VCOM Research Day Program Book 2023

Medical Student Research Case Reports

02 A Case of Mutyh Associated Polyposis with Concurrent Skin Neoplasms

Samantha Studer; Aaron Burch, DO; McKenzie Tibbs, DO Corresponding author:

LewisGale Hospital Montgomery

MUTYH associated polyposis (MAP) is an inherited hereditary mutation of the MutY human homolog gene (recessive), in which individuals develop between ten to one hundred colonic polyps. Its prevalence is approximately 1-2% in Eastern European, Australia, and United States populations. This genetic mutation greatly increases the risk of colorectal cancer and cancers in other organs. Documented risks of extracolonic cancers including gastric, duodenal, endometrial, ovarian, liver, breast, and cutaneous cancers such as melanoma, squamous cell, basal cell and sebaceous carcinomas have been reported [2, 3,4]. This report covers a rare case of MUTYH associated polyposis (MAP) in an elderly female who presented for routine colonoscopy

and more than 20 polyps were discovered and described as tubular adenomas. On the six-month colonoscopy follow-up, the patient had 12 more tubular adenomas where two more polyps were found to have high grade dysplasia. She was sent for genetic testing (skin biopsy) and was diagnosed with the MUTYH mutation. The patient opted to have a left hemicolectomy for a more definitive approach of colorectal cancer prophylaxis. This case demonstrates the unique presentation of MAP in an elderly female that had significant skin cancer history as well as myelofibrosis with thrombocytosis. Since the MUTYH gene is involved in the base excision DNA repair pathway, we hypothesize that this patient’s genetic mutation not only made her susceptible to the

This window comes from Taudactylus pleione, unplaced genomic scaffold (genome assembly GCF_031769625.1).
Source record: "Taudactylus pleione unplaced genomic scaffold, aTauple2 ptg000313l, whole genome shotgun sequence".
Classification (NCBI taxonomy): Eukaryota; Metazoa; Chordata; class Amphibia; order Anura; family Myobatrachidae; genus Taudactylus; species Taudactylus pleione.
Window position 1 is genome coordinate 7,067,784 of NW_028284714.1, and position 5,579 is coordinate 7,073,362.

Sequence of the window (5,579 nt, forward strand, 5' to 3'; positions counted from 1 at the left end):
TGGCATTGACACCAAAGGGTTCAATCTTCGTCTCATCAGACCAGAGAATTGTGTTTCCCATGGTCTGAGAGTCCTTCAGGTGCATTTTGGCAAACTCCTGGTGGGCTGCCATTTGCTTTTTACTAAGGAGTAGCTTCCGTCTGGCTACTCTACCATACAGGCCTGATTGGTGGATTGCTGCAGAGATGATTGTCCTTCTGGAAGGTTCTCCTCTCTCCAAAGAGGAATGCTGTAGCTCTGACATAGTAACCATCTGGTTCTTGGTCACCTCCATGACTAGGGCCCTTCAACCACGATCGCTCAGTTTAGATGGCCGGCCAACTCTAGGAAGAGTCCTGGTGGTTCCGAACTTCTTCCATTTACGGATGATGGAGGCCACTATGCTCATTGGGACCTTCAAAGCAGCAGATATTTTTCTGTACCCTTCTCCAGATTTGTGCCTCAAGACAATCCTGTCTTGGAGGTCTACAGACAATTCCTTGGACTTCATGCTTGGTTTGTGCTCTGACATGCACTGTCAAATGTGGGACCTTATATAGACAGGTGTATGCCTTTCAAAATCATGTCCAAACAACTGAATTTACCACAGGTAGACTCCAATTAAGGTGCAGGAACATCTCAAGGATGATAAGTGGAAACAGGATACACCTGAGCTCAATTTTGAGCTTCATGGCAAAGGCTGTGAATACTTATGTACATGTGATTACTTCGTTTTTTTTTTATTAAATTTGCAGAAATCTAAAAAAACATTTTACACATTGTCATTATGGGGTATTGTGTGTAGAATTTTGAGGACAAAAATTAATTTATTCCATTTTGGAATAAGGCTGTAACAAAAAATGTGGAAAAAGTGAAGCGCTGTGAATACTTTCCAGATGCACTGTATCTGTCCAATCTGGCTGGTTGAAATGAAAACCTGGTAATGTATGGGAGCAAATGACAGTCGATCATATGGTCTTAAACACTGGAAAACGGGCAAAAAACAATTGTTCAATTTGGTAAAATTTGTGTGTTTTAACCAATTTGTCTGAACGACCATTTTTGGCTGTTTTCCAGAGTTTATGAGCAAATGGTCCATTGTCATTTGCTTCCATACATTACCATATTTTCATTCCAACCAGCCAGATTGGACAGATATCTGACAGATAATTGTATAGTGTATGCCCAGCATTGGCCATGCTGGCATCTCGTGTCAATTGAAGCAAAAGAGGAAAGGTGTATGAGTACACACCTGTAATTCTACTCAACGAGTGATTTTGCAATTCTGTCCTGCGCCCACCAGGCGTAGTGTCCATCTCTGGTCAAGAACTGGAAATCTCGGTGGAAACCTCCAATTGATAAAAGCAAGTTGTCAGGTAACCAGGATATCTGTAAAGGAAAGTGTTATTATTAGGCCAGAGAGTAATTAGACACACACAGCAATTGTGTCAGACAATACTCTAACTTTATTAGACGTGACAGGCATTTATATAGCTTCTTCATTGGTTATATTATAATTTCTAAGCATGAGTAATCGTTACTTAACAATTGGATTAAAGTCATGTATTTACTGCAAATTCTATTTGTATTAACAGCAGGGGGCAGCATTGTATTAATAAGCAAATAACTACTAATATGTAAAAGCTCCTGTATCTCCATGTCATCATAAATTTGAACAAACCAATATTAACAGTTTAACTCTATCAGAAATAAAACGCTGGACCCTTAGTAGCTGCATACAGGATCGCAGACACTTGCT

skin cancers, but also had a significant connection to her myeloproliferative neoplasm disease, although further research on this connection would need to be studied. Additionally, the patient’s history of multiple cutaneous squamous cell carcinomas highlights the importance of skin surveillance in this disease process and the need for continuous preventative screenings in MAP individuals using esophagogastroduodenoscopy, mammograms, pap smears, and possible ovarian ultrasounds.

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